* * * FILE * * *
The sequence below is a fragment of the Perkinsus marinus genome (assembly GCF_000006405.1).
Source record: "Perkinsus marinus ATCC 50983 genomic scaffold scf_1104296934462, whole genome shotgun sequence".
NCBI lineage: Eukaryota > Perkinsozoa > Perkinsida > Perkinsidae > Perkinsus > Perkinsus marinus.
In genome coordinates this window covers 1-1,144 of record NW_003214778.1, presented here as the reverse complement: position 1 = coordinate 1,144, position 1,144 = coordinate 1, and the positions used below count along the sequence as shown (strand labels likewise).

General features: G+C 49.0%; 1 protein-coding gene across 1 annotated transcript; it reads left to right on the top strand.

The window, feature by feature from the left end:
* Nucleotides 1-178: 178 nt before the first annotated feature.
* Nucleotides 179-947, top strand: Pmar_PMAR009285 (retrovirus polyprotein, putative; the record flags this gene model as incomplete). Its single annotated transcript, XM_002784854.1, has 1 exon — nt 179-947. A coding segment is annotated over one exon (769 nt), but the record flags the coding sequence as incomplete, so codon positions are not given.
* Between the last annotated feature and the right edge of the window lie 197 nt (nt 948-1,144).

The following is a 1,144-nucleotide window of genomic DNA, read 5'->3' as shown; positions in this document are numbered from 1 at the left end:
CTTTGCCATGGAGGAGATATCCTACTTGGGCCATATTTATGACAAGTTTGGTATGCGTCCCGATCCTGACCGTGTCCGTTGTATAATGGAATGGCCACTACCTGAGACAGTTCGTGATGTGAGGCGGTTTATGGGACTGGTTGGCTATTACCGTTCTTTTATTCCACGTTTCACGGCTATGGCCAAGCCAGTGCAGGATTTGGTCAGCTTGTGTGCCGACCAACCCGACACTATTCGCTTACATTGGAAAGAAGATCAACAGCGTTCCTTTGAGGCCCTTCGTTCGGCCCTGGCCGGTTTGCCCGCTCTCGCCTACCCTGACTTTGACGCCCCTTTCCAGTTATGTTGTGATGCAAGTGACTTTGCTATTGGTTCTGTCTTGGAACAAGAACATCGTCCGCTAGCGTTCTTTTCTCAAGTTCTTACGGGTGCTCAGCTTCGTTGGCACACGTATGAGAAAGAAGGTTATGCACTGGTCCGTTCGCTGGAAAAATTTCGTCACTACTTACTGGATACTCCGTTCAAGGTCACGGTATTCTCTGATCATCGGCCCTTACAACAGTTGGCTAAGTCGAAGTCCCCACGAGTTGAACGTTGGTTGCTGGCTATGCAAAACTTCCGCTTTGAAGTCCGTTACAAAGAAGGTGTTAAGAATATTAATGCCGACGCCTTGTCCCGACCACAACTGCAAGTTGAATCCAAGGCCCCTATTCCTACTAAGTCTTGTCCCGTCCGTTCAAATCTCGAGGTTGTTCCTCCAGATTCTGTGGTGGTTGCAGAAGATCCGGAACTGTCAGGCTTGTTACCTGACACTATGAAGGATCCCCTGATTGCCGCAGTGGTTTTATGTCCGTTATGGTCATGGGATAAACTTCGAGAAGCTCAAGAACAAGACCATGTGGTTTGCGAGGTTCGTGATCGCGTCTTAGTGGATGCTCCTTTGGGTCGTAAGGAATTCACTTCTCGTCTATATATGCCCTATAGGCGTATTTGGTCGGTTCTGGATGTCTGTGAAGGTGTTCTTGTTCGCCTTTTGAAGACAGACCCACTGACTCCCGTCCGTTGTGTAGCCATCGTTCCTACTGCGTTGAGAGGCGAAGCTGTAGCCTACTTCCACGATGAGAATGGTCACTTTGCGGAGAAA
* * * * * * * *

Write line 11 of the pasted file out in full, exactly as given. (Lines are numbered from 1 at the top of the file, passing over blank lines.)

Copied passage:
CTTTGCCATGGAGGAGATATCCTACTTGGGCCATATTTATGACAAGTTTGGTATGCGTCCCGATCCTGACCGTGTCCGTTGTATAATGGAATGGCCACTACCTGAGACAGTTCGTGATGTGAGGCGGTTTATGGGACTGGTTGGCTATTACCGTTCTTTTATTCCACGTTTCACGGCTATGGCCAAGCCAGTGCAGGATTTGGTCAGCTTGTGTGCCGACCAACCCGACACTATTCGCTTACATTGGAAAGAAGATCAACAGCGTTCCTTTGAGGCCCTTCGTTCGGCCCTGGCCGGTTTGCCCGCTCTCGCCTACCCTGACTTTGACGCCCCTTTCCAGTTATGTTGTGATGCAAGTGACTTTGCTATTGGTTCTGTCTTGGAACAAGAACATCGTCCGCTAGCGTTCTTTTCTCAAGTTCTTACGGGTGCTCAGCTTCGTTGGCACACGTATGAGAAAGAAGGTTATGCACTGGTCCGTTCGCTGGAAAAATTTCGTCACTACTTACTGGATACTCCGTTCAAGGTCACGGTATTCTCTGATCATCGGCCCTTACAACAGTTGGCTAAGTCGAAGTCCCCACGAGTTGAACGTTGGTTGCTGGCTATGCAAAACTTCCGCTTTGAAGTCCGTTACAAAGAAGGTGTTAAGAATATTAATGCCGACGCCTTGTCCCGACCACAACTGCAAGTTGAATCCAAGGCCCCTATTCCTACTAAGTCTTGTCCCGTCCGTTCAAATCTCGAGGTTGTTCCTCCAGATTCTGTGGTGGTTGCAGAAGATCCGGAACTGTCAGGCTTGTTACCTGACACTATGAAGGATCCCCTGATTGCCGCAGTGGTTTTATGTCCGTTATGGTCATGGGATAAACTTCGAGAAGCTCAAGAACAAGACCATGTGGTTTGCGAGGTTCGTGATCGCGTCTTAGTGGATGCTCCTTTGGGTCGTAAGGAATTCACTTCTCGTCTATATATGCCCTATAGGCGTATTTGGTCGGTTCTGGATGTCTGTGAAGGTGTTCTTGTTCGCCTTTTGAAGACAGACCCACTGACTCCCGTCCGTTGTGTAGCCATCGTTCCTACTGCGTTGAGAGGCGAAGCTGTAGCCTACTTCCACGATGAGAATGGTCACTTTGCGGAGAAA